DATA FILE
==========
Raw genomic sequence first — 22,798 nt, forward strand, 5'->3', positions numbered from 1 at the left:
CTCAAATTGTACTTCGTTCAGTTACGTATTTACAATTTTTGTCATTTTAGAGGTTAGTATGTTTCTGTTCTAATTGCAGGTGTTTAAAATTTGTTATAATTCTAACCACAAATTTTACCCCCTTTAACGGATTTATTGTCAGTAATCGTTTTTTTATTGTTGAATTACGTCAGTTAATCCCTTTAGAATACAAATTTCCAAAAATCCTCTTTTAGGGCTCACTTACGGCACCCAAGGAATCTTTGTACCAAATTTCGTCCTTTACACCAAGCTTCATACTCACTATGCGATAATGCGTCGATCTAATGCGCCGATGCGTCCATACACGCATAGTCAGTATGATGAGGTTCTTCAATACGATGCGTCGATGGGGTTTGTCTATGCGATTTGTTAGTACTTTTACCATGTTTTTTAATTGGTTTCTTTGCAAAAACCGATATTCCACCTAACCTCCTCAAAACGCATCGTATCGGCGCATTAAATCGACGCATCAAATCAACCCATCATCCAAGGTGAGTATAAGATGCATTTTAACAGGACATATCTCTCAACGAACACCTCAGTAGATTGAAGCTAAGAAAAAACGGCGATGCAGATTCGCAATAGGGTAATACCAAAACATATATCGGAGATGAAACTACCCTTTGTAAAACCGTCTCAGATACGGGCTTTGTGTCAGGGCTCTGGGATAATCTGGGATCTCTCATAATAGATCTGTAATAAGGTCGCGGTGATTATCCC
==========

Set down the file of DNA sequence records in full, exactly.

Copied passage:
Raw genomic sequence first — 22,798 nt, forward strand, 5'->3', positions numbered from 1 at the left:
CTCAAATTGTACTTCGTTCAGTTACGTATTTACAATTTTTGTCATTTTAGAGGTTAGTATGTTTCTGTTCTAATTGCAGGTGTTTAAAATTTGTTATAATTCTAACCACAAATTTTACCCCCTTTAACGGATTTATTGTCAGTAATCGTTTTTTTATTGTTGAATTACGTCAGTTAATCCCTTTAGAATACAAATTTCCAAAAATCCTCTTTTAGGGCTCACTTACGGCACCCAAGGAATCTTTGTACCAAATTTCGTCCTTTACACCAAGCTTCATACTCACTATGCGATAATGCGTCGATCTAATGCGCCGATGCGTCCATACACGCATAGTCAGTATGATGAGGTTCTTCAATACGATGCGTCGATGGGGTTTGTCTATGCGATTTGTTAGTACTTTTACCATGTTTTTTAATTGGTTTCTTTGCAAAAACCGATATTCCACCTAACCTCCTCAAAACGCATCGTATCGGCGCATTAAATCGACGCATCAAATCAACCCATCATCCAAGGTGAGTATAAGATGCATTTTAACAGGACATATCTCTCAACGAACACCTCAGTAGATTGAAGCTAAGAAAAAACGGCGATGCAGATTCGCAATAGGGTAATACCAAAACATATATCGGAGATGAAACTACCCTTTGTAAAACCGTCTCAGATACGGGCTTTGTGTCAGGGCTCTGGGATAATCTGGGATCTCTCATAATAGATCTGTAATAAGGTCGCGGTGATTATCCC